I can’t imagine an existence where I wasn’t aware of history, but the idea of existing to exist without our other preoccupations, which invariably lead to more stress than they’re worth, is definitely attractive. But because we live in such a world, history has demonstrated that most people lack the cultural sensitivity to approach a completely different society and not think themselves superior. Over and over we’ve seen that cycle, and now our planet is left with so few uncorrupted cultures that a book like this may never be written again.


The Emperor – Haile Selassie’s Ethiopia


by Percy Bysshe Shelley

I met a traveller from an antique land
Who said: Two vast and trunkless legs of stone
Stand in the desert. Near them, on the sand,
Half sunk, a shattered visage lies, whose frown
And wrinkled lip, and sneer of cold command
Tell that its sculptor well those passions read
Which yet survive, stamped on these lifeless things,
The hand that mocked them and the heart that fed.
And on the pedestal these words appear:
“My name is Ozymandias, king of kings:
Look on my works, ye Mighty, and despair!”
Nothing beside remains. Round the decay
Of that colossal wreck, boundless and bare
The lone and level sands stretch far away.

At this very moment, North Africa is erupting in epidemic protest. I imagine that no leader or government member feels safe in their position at this moment, as at any time the rebellious itch that awakened the people of Tunisia and Egypt could spread to their lands. Even my fiancee’s friend, in reference to myself working in the DRC, said, “Well, at least he’s not in Egypt.” How could we have known six months ago that American’s would be evacuated from the most stable tourist attraction in North Africa?

What a perfect time to read Ryszard Kapuscinski’s unbelievably vivid journalistic work The Emperor, covering the reign and fall of Haile Selassie, Emperor of Ethiopia from 1930 until 1974. This small, thin man controlled the country without question for over forty years, and he was often praised by the west for being a great leader, until the revelation of government excess resulting in massive famine brought out the truth of a man who was blind to the needs of the people. But how can any person rule for forty years and be expected to change with the times, be expected to adapt to a world becoming modern with new technology, be expected to take roads which could lead to his own loss of power?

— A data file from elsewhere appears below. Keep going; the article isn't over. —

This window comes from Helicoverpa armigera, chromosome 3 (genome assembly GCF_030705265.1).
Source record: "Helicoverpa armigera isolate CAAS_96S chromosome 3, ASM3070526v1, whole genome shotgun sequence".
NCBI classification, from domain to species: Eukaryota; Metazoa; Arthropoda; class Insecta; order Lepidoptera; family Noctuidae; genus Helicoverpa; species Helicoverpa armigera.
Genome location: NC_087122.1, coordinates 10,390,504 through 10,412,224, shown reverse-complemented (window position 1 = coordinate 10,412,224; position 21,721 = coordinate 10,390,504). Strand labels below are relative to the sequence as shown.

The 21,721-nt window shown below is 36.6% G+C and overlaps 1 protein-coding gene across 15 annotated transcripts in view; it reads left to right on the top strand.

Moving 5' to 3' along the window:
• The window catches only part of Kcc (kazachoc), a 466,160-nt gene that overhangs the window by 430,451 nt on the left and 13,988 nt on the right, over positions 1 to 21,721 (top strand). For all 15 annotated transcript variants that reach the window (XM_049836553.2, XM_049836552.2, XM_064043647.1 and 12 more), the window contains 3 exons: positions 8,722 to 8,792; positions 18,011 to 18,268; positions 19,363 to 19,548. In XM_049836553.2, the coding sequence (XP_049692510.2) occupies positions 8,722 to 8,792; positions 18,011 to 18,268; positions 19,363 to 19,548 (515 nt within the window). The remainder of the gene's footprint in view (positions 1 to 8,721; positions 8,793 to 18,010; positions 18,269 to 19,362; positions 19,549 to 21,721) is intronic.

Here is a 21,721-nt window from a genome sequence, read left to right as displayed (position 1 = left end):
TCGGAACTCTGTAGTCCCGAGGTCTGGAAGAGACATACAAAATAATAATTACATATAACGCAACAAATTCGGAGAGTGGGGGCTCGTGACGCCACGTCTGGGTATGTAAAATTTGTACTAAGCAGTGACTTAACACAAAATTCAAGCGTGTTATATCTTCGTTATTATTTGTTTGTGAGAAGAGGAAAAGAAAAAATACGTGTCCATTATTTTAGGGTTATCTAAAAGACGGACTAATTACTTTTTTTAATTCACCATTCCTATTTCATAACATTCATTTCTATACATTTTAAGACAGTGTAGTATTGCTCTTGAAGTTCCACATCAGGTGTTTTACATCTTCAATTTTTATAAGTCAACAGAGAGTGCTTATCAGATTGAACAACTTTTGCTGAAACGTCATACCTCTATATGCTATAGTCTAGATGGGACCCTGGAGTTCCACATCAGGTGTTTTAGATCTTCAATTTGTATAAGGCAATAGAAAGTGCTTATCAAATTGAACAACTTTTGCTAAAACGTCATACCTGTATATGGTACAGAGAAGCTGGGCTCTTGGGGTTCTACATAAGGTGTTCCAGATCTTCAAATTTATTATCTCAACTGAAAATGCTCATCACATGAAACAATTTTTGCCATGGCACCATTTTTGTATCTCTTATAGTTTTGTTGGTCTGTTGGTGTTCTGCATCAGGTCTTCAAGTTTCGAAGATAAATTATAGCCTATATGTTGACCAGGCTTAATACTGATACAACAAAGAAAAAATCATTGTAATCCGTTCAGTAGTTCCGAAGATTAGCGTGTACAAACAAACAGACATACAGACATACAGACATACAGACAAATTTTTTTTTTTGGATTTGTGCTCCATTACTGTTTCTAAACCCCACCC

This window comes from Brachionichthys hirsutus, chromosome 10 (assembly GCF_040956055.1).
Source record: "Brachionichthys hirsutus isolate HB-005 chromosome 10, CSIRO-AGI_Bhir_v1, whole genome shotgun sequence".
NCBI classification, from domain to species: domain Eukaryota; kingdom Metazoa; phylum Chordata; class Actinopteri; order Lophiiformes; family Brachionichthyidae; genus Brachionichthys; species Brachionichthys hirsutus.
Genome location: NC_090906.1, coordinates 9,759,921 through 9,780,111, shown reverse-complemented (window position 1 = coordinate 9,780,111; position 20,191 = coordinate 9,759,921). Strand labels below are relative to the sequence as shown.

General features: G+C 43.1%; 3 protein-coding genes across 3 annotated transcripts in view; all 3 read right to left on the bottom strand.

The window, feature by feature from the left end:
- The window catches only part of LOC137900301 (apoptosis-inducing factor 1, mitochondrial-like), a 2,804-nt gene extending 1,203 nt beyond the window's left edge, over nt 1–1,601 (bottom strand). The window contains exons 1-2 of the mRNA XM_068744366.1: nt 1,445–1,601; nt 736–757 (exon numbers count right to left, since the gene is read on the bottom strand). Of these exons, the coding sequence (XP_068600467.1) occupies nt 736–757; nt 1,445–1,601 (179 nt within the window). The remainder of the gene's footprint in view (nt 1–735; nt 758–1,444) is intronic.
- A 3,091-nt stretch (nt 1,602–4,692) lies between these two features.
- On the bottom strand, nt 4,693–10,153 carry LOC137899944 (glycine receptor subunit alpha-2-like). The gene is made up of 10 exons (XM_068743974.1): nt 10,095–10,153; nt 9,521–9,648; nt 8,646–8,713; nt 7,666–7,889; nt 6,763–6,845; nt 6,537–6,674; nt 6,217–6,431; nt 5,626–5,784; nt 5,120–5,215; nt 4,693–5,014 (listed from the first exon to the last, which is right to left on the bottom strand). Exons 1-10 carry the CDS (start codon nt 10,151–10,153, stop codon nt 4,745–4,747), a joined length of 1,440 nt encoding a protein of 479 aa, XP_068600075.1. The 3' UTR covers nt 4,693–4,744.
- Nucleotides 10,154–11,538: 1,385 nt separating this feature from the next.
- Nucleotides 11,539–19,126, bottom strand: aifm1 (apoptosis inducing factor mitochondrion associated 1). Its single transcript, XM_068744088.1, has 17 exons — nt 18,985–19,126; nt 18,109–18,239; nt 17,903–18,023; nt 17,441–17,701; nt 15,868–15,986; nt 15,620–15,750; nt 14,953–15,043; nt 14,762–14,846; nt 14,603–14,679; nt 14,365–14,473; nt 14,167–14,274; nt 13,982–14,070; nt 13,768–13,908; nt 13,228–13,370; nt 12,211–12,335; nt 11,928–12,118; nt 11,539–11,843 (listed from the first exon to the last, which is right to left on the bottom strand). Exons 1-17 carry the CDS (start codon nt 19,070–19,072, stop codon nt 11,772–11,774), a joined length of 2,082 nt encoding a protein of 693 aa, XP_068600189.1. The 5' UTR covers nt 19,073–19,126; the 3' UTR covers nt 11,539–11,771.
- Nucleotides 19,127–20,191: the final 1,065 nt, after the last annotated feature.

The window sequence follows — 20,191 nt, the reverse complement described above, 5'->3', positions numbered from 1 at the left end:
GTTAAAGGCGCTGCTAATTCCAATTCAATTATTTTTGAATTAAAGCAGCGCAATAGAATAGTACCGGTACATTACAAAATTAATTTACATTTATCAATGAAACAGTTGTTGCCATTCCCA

Franklin Delano Roosevelt was so popular in America that he was able to get himself elected four times, but even the American people knew they never wanted that to happen again and amended the constitution to make sure it wouldn’t. It looks like Egypt’s president will step down after thirty years, and likely the same will happen to other long-term leaders. I don’t want to say that the western system of short presidential terms is the best, as there are clearly problems with leaders spending two out of four years campaigning, but at least it allows for different perspectives.

Kapuscinski captures the reign of Haile Selassie through stories recounted to him by minor functionaries who worked in the Imperial Palace. These stories, told to him during secret meetings while rebels swept through the streets searching for anyone who had connections to the old government, bring to life the everyday affairs of His Distinguished Highnesses court from protocols at the various meetings to the simple everyday affairs of a man who placed a pillow under the Emperor’s feet so that they wouldn’t dangle when he sat in the tall throne:

“I was His Most Virtuous Highness’s pillow bearer for twenty-six years. I accompanied His Majesty on travels all around the world, and to tell the truth – I say it with price – His Majesty could not go anywhere without me, since his dignity required that he always take his place on a throne, and he could not sit on a throne without a pillow, and I was the pillow bearer.”

I must say a bit about the language of this book. This is not mere reporting. Karuscinshki has taken the stories and written them in a miraculously beautiful tone. The blurb on the book which compares him to Conrad, Kipling, and Orwell is not simple advertisement, but the reality of what he is able to evoke with the written word. Here, he takes something we take as an everyday commonality and brings it to life in his juxtaposition: